Chat and Instant Messaging

Chat is a popular application that has seen revived use of late.  Chat allows immediate mutual correspondence in very brief fashion via computer, smartphone, and other connected device.  Chat rooms have become very popular among young people. Chat has contributed to the negative development of communication, replacing real conversations and encounters, and creating a superficial and shallow culture.  Chat enables communication with multiple contacts, but harms the quality of relationships.  Chat users utilize many abbreviations, slang and colloquialisms and poor grammar, leading to the misuse of language in other areas.  Given that 40% of interpersonal communication is conveyed through body language, communication is greatly affected when occurring through chat.  Children using chat excessively lag in their language development and ability to communicate because they do not experience enough face to face interaction.

Chat becomes dangerous when communication occurs with strangers.  Often adults pose as children and correspond with kids about intimate matters, usually sexual, causing emotionally and mental harm.  Chat is a common means used by pedophiles to reach victims.  In Israel exist a number of instances of physical and sexual abuse have occurred, most notably in 2001 when a young boy, Ophir Rachum, was kidnapped and killed by a terrorist who tricked Ophir to meet him using Chat.  The danger of chat is not easily evident, and only over time is the true damage discovered – often when it is too late to treat, as in the cases of anorexia or suicide.

Identity theft is also a danger on chat.  The perpetrator hacks into and takes over a chat account and then uses its contacts and friends and impersonating the true account holder's persona. This is especially dangerous, because the person contacted has no idea a stranger is behind the scene.

Chat occurs on game sites, in "virtual worlds" sites, in forums, social networks and more.  Even on some protected children's sites, where there is supervision over the vocabulary used, there have been cases of exploitation of children.  

With the proliferation of smartphones, chat has reached a new level with the use of WhatsApp, a simple and convenient messaging application that enables the creation of a group of friends and the sending of instant messages, pictures or videos.  Here, as in Facebook, the thrill effect of simply using the application exists. Correspondence via WhatsApp is experiential, and gradually draws people, particularly youth, into its overuse, preventing focus on oneself or one's activities, or on others.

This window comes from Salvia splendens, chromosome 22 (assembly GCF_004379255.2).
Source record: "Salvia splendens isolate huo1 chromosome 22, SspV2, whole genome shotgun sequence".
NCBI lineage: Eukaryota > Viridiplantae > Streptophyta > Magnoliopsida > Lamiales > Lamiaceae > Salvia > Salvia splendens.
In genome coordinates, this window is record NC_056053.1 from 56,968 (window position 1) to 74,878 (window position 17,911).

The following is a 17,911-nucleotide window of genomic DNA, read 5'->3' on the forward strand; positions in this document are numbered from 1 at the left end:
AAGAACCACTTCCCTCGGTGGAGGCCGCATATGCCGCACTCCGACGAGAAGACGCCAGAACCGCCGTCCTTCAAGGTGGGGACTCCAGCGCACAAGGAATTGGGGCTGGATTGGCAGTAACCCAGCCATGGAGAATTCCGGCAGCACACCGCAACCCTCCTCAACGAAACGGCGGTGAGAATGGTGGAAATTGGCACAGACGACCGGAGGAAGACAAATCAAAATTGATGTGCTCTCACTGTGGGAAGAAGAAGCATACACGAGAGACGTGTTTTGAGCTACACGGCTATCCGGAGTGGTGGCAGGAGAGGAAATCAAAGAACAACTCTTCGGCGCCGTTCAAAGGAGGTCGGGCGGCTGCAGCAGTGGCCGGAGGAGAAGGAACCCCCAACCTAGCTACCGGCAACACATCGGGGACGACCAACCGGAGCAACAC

Advice on How to Use Chat

1. Develop a child's awareness for healthy interpersonal communication.  Refrain from utilizing written communication to avoid speech communication and face to face meetings.

2. Foster an awareness among children about the risks of communicating with strangers and of identity theft.

3. Allow children to correspond only with people they know.

4. Teach children to protect their privacy and to not disclose personal information such as full name, address, phone, email, the name of the school they attend.

5. When scheduling an appointment via chat, verify beyond doubt that the message comes from a familiar source and not an impostor.

6.  If you suspect that a child is at-risk and s/he does not cooperate with you, utilize chat tracking software. See recommendations page on this site. 

7.  Learn how to neutralize the "new message received" sounds and functions on computers and smartphones. Take control of how and when you desire to learn of new messages, and how and when to respond to them.

8.  Discourage children from sending casual and unnecessary messages.

9.  Chat is addictive.  Take note of the nature of chat use, and of the time spent using it.  If you suspect your child is addicted to chat, call our hotline to consult with us.